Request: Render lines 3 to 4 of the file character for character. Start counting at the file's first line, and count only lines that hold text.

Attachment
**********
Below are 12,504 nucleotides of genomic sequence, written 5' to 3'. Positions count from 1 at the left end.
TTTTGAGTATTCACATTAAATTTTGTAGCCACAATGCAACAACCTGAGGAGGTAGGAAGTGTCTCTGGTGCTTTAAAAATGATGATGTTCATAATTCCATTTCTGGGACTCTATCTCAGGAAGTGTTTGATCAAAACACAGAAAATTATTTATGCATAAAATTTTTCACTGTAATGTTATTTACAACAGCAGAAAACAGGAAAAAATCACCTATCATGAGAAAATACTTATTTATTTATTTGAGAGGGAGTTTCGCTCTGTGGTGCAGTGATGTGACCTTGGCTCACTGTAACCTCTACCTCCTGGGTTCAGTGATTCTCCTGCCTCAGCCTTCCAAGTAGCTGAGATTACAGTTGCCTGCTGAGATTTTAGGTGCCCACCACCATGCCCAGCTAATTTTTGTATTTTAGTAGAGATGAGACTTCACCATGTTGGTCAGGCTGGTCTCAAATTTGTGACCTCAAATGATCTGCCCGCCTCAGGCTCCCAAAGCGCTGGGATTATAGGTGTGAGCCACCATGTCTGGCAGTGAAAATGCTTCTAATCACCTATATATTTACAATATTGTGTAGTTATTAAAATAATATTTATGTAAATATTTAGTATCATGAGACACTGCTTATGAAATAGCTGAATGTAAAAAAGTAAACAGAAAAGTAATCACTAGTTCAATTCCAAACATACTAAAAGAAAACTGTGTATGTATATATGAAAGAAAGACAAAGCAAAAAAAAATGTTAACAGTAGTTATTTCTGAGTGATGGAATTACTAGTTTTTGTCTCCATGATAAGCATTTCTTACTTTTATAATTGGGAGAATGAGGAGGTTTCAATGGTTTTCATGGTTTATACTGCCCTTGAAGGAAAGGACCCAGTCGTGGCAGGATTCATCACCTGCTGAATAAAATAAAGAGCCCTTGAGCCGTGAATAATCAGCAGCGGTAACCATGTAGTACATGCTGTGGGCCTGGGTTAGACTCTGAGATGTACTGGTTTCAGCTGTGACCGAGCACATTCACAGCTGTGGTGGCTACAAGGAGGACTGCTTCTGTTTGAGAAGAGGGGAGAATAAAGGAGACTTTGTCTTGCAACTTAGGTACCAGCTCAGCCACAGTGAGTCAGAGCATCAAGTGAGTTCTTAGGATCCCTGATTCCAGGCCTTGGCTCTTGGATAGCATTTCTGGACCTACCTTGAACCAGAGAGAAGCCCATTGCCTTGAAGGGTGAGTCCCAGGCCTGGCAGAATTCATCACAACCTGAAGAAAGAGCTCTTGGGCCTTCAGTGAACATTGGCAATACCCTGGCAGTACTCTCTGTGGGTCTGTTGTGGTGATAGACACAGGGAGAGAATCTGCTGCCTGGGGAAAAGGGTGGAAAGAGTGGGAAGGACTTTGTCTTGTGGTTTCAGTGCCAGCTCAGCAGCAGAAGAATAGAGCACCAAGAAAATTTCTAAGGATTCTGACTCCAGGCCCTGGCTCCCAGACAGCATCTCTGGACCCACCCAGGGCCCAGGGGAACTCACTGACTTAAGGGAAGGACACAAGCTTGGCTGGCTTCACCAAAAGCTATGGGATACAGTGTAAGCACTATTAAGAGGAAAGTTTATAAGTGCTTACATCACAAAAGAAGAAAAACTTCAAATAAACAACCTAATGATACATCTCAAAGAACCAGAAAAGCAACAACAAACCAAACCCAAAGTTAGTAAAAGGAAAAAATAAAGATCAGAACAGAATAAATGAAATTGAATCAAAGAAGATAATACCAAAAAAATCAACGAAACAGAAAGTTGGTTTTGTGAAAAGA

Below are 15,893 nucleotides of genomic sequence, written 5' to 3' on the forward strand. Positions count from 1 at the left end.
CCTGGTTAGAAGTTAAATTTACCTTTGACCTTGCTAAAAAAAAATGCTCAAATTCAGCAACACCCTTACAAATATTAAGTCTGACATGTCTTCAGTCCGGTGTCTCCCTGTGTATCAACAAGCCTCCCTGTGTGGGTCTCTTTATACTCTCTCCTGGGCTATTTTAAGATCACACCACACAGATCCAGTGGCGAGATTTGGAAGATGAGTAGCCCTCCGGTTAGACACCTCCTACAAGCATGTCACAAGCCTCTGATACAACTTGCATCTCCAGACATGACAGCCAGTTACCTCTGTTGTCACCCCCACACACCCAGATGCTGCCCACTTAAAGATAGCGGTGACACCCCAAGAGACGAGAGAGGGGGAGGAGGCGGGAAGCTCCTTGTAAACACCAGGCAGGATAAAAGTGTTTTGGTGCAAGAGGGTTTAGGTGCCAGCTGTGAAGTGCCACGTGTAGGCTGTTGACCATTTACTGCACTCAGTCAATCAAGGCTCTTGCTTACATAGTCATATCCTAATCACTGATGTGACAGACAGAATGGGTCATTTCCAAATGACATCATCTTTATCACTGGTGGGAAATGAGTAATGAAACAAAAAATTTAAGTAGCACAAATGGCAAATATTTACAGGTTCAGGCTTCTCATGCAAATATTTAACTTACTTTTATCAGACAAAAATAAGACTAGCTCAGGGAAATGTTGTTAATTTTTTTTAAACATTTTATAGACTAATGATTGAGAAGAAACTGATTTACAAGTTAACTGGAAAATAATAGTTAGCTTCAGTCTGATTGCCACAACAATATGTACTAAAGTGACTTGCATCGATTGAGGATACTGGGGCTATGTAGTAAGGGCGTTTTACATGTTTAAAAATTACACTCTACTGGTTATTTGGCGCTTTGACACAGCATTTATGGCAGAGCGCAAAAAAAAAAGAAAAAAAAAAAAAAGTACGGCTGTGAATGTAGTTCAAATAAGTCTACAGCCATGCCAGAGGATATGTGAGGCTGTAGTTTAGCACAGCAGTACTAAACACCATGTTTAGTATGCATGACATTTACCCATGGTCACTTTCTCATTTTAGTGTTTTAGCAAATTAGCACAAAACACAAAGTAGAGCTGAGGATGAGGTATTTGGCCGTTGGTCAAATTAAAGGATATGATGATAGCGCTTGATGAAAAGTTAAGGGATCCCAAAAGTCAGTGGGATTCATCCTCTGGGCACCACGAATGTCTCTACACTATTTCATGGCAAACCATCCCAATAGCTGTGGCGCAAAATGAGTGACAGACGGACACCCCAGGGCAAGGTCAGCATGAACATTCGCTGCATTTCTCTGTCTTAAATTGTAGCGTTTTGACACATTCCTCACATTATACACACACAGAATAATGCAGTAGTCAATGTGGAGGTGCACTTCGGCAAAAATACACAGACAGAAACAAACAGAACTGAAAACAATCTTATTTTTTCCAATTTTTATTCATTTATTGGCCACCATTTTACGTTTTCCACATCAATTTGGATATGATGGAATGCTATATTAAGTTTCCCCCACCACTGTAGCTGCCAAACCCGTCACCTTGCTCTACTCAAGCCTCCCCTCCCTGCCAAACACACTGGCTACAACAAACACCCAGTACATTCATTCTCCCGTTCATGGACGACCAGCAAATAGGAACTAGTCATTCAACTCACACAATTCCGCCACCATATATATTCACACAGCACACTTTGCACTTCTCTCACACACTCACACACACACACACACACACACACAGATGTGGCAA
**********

Below are 15,893 nucleotides of genomic sequence, written 5' to 3' on the forward strand. Positions count from 1 at the left end.
CCTGGTTAGAAGTTAAATTTACCTTTGACCTTGCTAAAAAAAAATGCTCAAATTCAGCAACACCCTTACAAATATTAAGTCTGACATGTCTTCAGTCCGGTGTCTCCCTGTGTATCAACAAGCCTCCCTGTGTGGGTCTCTTTATACTCTCTCCTGGGCTATTTTAAGATCACACCACACAGATCCAGTGGCGAGATTTGGAAGATGAGTAGCCCTCCGGTTAGACACCTCCTACAAGCATGTCACAAGCCTCTGATACAACTTGCATCTCCAGACATGACAGCCAGTTACCTCTGTTGTCACCCCCACACACCCAGATGCTGCCCACTTAAAGATAGCGGTGACACCCCAAGAGACGAGAGAGGGGGAGGAGGCGGGAAGCTCCTTGTAAACACCAGGCAGGATAAAAGTGTTTTGGTGCAAGAGGGTTTAGGTGCCAGCTGTGAAGTGCCACGTGTAGGCTGTTGACCATTTACTGCACTCAGTCAATCAAGGCTCTTGCTTACATAGTCATATCCTAATCACTGATGTGACAGACAGAATGGGTCATTTCCAAATGACATCATCTTTATCACTGGTGGGAAATGAGTAATGAAACAAAAAATTTAAGTAGCACAAATGGCAAATATTTACAGGTTCAGGCTTCTCATGCAAATATTTAACTTACTTTTATCAGACAAAAATAAGACTAGCTCAGGGAAATGTTGTTAATTTTTTTTAAACATTTTATAGACTAATGATTGAGAAGAAACTGATTTACAAGTTAACTGGAAAATAATAGTTAGCTTCAGTCTGATTGCCACAACAATATGTACTAAAGTGACTTGCATCGATTGAGGATACTGGGGCTATGTAGTAAGGGCGTTTTACATGTTTAAAAATTACACTCTACTGGTTATTTGGCGCTTTGACACAGCATTTATGGCAGAGCGCAAAAAAAAAAGAAAAAAAAAAAAAAGTACGGCTGTGAATGTAGTTCAAATAAGTCTACAGCCATGCCAGAGGATATGTGAGGCTGTAGTTTAGCACAGCAGTACTAAACACCATGTTTAGTATGCATGACATTTACCCATGGTCACTTTCTCATTTTAGTGTTTTAGCAAATTAGCACAAAACACAAAGTAGAGCTGAGGATGAGGTATTTGGCCGTTGGTCAAATTAAAGGATATGATGATAGCGCTTGATGAAAAGTTAAGGGATCCCAAAAGTCAGTGGGATTCATCCTCTGGGCACCACGAATGTCTCTACACTATTTCATGGCAAACCATCCCAATAGCTGTGGCGCAAAATGAGTGACAGACGGACACCCCAGGGCAAGGTCAGCATGAACATTCGCTGCATTTCTCTGTCTTAAATTGTAGCGTTTTGACACATTCCTCACATTATACACACACAGAATAATGCAGTAGTCAATGTGGAGGTGCACTTCGGCAAAAATACACAGACAGAAACAAACAGAACTGAAAACAATCTTATTTTTTCCAATTTTTATTCATTTATTGGCCACCATTTTACGTTTTCCACATCAATTTGGATATGATGGAATGCTATATTAAGTTTCCCCCACCACTGTAGCTGCCAAACCCGTCACCTTGCTCTACTCAAGCCTCCCCTCCCTGCCAAACACACTGGCTACAACAAACACCCAGTACATTCATTCTCCCGTTCATGGACGACCAGCAAATAGGAACTAGTCATTCAACTCACACAATTCCGCCACCATATATATTCACACAGCACACTTTGCACTTCTCTCACACACTCACACACACACACACACACACACACAGATGTGGCAA